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The Day They Came to Arrest the Book

3.28  ·  Rating details ·  383 Ratings  ·  76 Reviews
Who would have believed that The Adventure of Huckleberry Finn could cause the worst crisis in the history of George Mason High School? Certainly not Barney Roth, editor of the school paper. But when a small but vocal group of students and parents decide that the book is racist, sexist, and immoral — and should be removed from reading lists and the school library — Barney ...more
Paperback, 176 pages
Published July 1st 1983 by Laurel Leaf (first published 1982)
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C.G. Drews
This is a distressing book -- and I mean that in a good way.

Not only does it put forth many views on "rights" and "freedom", it does it in an easy to understand, clear way. You can't miss the views this novel displays. And that's a good thing. At the beginning, I wondered how a story could be woven out of a school wanting to ban a book. By the end, I was engrossed and desperately wanting to know who would win.

The way the book displays views -- without being biased and clearly stating both side
Jan 04, 2008 rated it liked it
Shelves: 2008-books
I work in a middle school library, and this book was recommended by the School Librarian Association. It was pretty interesting, mostly in that Hentoff never completely closed the issue of who wins or loses in a censorship fight. I'd definitely steer my students toward it.
This had been on my wishlist at for quite a long time, and with appropriate timing, I received this as a RABCK from a BC member just prior to Banned Books Week.

As far as I know, this book has never been hit with a censorship fight, and it would be rather ironic if it did. Not impossible, though. Look at Fahrenheit 451 by Bradbury. One of the classics about the banning of books has been on the lists of many who've tried to get it banned from schools and libraries.

This novel is
May 20, 2011 rated it it was amazing  ·  review of another edition
Shelves: 2011-goal-50
What a fascinating fictional book about censorship in schools!

The book is written for a young adult audience, but I think anyone could benefit from reading it. It is about a father who tries to get Huckleberry Finn removed from a school because of racial words used in the book. When some teachers and the librarian refuse the principles request to appease this parent, more groups get involved saying that the book is also sexist, or immoral. As the battle grows, the students are pitted against eac
Morgan Deiseroth
Sep 27, 2014 rated it it was amazing
This is a fantastic book. I say that a lot about books, but this time I truely mean it. It talks about a school that is in debate as to weather or not to ban "The Adventures of Huckleberry Finn" from both a history classes required reading list as well as the library. They debate censorship and the limits of the first amendment. This is a wonderful book for anyone and everyone who actually has their own opinion. As well as for those who need to learn to have their OWN opinion. This book teaches ...more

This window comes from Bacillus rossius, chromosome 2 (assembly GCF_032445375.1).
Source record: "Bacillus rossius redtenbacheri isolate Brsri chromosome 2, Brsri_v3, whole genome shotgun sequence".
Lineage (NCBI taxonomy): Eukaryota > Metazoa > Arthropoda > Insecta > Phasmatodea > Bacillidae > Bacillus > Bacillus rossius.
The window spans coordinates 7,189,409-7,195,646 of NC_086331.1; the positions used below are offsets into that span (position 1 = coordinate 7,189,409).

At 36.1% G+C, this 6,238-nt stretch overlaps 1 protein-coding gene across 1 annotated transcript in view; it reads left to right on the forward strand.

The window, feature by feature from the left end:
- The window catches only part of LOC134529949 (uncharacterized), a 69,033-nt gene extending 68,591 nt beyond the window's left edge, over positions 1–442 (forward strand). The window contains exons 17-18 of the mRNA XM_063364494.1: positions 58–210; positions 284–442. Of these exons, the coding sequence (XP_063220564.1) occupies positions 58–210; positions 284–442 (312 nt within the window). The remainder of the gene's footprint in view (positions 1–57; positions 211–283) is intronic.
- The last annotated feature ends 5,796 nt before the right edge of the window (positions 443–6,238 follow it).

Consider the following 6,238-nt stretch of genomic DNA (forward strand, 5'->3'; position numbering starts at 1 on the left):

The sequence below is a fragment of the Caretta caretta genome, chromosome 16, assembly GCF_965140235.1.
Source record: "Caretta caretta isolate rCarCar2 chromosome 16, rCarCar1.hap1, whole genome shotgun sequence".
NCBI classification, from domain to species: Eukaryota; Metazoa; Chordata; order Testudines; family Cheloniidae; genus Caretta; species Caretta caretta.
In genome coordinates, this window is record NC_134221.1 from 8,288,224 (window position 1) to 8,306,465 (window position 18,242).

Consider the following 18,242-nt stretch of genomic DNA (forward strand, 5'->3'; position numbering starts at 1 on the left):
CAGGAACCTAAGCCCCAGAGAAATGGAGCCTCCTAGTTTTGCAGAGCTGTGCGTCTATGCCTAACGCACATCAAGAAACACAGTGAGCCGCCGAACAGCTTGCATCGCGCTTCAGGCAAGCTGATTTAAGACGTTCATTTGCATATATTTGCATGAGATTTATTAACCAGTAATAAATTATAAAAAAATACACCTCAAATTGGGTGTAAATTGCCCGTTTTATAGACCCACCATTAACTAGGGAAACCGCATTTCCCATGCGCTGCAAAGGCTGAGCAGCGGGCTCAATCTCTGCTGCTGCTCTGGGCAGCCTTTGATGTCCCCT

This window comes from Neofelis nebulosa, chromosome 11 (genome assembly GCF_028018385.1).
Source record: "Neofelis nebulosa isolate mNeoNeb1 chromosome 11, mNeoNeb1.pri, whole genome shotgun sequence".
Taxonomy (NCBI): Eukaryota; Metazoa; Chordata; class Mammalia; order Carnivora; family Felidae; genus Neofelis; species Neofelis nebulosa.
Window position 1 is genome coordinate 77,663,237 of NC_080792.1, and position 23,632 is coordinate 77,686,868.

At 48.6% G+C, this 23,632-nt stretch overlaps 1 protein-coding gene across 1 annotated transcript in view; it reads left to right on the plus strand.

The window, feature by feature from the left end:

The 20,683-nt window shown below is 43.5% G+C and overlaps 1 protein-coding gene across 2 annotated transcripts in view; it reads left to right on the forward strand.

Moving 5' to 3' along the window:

Jun 17, 2007 rated it really liked it
Shelves: 2008, ya, lib-lew
This was way better than expected, which might be why I gave it a four rather than a three. The story followed several different characters as it tells about the story of a community trying to ban Huck Finn. I think this would be very interesting for some of my student who have a hard time seeing both sides of the issue or who have interest about censorship and banning in general.
Oct 25, 2017 rated it it was amazing
The Day They Came to Arrest the Book was originally written in 1980 and it is every bit as relevant today. It is a book for young adults , but holds up incredibly well as an adult read. Nat Hentoff has done a marvelous job of presenting both sides of an argument on book banning in schools. His arguments are exactly the same arguments used today. I could not put it down and you will not either. Well worth the time.
Nov 20, 2017 rated it it was amazing
Very great, yet hard to understand.
Oct 24, 2011 rated it did not like it
Recommends it for: nobody
Recommended to Haleigh by: Mrs. Ott
This review has been hidden because it contains spoilers. To view it, click here.
Censorship is dangerous because once you take one book from the shelves it could lead to another and another, and where does it end? Even the bible has passages that someone might look at in isolation and call into question as offensive and inappropriate. The pupose of education is to expose students to ideas of all kinds and to teach them how to discern the good from the bad, the valuable from the rubish. Books are filled with ideas of all kinds and by limiting those ideas which we allow our ch ...more
کمال بهروزکیا
Oct 22, 2015 rated it it was amazing
Shelves: my-book
"روزی که می خواستند کتاب را دستگیر کنند"